The few chucklesome instances are well-executed. For instance, in a scene, Madan playfully tells his son that there is a cake waiting for his son as can be seen by his ‘third’ eye. But on Lakshmi’s empty-handed return, Chintu complains about his father’s prediction going wrong. There’s a scene in which Chintu’s friends Waheed (Mehroos Mir) and Zainab (Amina Afroz) pay a visit and Waheed introduces Zainab as Chintu’s girlfriend. Waheed doesn’t just stop there and goes on to greet Jackson, who is African-American, as “nigga”. In another instance, Madan explains the meaning of his name to the soldiers with reference from Kamasutra. Jackson, later on, resorts to calling him by the name of ‘Kamasutra’ itself.

After a long hassle with the soldiers, there comes a moment when the cake is finally being cut by Chintu as the family merrily sing together wishing him a happy birthday. As the balloon, placed above him, bursts and sparkles come pouring down, the sheer excitement in him is discernible. Madan’s earnest wish of celebrating his son’s birthday comes true. Although one of the soldiers watches them celebrate without showing any emotion on his face, it moves you to see them rejoicing together finally. And then, Reed springs a surprise in the end (You need to watch it to really feel it).

As the movie comes to a close, the camera shows a top view as Chintu lies on his bed and looks up. It slowly moves towards him and the movie ends. Chintu is hopeful that troubled times will be long gone by and he might one day be back home in India. Chintu Ka Birthday is a film which seeks to find happiness amidst all troubles. In this, the innocence prevails over brutality.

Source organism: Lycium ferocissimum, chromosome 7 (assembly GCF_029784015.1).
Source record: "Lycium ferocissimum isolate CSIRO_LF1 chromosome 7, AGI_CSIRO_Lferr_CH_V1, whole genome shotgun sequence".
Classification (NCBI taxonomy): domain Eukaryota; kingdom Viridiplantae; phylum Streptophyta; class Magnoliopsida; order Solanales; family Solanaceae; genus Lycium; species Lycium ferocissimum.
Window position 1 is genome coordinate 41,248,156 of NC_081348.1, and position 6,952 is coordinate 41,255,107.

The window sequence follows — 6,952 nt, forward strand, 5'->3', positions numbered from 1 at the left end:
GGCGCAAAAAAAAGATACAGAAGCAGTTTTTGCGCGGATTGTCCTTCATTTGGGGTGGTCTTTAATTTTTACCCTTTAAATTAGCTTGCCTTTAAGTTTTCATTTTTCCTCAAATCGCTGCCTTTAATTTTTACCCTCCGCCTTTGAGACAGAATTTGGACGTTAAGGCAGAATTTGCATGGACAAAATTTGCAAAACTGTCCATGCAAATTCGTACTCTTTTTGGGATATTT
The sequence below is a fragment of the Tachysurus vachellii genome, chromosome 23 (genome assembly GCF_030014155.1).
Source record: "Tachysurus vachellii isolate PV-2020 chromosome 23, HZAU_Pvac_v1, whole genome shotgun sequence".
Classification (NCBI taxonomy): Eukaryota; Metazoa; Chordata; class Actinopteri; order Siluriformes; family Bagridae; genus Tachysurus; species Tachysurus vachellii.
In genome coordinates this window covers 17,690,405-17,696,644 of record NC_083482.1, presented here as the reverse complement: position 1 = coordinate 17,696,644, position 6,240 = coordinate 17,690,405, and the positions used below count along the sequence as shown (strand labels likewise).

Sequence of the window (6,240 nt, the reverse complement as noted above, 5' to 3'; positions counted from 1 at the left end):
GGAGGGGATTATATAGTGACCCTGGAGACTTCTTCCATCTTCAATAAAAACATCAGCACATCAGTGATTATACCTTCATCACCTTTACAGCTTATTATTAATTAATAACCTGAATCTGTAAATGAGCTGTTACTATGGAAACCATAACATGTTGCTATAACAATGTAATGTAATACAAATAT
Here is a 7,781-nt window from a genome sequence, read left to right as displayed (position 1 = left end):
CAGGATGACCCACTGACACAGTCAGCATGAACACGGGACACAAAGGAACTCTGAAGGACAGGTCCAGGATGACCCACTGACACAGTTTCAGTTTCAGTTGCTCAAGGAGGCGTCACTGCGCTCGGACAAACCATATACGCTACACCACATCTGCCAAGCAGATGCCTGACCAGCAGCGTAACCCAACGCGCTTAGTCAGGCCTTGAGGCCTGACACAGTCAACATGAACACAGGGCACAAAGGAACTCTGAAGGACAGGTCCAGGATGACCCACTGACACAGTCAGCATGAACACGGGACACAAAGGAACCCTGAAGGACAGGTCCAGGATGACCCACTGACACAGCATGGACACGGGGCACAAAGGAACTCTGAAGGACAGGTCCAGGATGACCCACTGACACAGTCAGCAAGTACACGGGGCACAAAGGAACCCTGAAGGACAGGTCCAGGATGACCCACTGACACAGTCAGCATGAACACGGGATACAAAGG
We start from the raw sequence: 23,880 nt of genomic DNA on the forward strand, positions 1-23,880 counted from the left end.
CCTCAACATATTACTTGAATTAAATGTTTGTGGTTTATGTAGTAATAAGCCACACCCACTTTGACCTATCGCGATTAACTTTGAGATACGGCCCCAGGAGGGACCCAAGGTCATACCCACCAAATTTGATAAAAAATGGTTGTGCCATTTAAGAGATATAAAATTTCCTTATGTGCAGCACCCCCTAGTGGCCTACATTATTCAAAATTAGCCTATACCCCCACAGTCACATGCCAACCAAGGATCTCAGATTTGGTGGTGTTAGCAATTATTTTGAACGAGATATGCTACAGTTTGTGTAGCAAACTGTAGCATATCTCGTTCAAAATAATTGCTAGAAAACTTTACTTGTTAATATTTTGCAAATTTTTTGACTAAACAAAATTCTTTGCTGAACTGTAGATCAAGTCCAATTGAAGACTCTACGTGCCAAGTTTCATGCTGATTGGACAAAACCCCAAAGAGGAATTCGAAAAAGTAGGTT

‘Tottaa Pataaka Item Maal’ Movie Review: A nice outlook on women, with a vengeance, switching on the tit-for-tat mode

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Tottaa Pataaka Item Maal is an interesting and intelligent attempt that makes you ruminate and understand a woman’s perspective and her wrath on seeing the heinous crimes that happen against girls.

A rock song plays in the background. You get different scenes from the capital city of India – Delhi. Street art comes into the picture as you see paintings on the walls. Glimpses of India Gate, Lotus Temple, and Humayun Tomb can be seen. You see Delhi Metro train busily helping commuters to reach their destination. The focus shifts towards a woman named Vibha (Shalini Vatsa) as she occupies a space inside ‘Women’s only’ coach. She can, then, be seen putting two cigarettes in her mouth and lighting them. As she does so, the rock music in the background intensifies.

This opening scene of Director Aditya Kripalani’s Tottaa Pataaka Item Maal – The Incessant Fear Of Rape, streaming on Netflix, has a lot to tell you. It drops you off in the Delhi city (a city that, among many things, has garnered attention for increasing crimes against women). There is a particular emphasis on ‘Women’s only’ signboard as Vibha boards train. And there’s definitely a rage of a woman felt in that two-cigarette-smoking scene.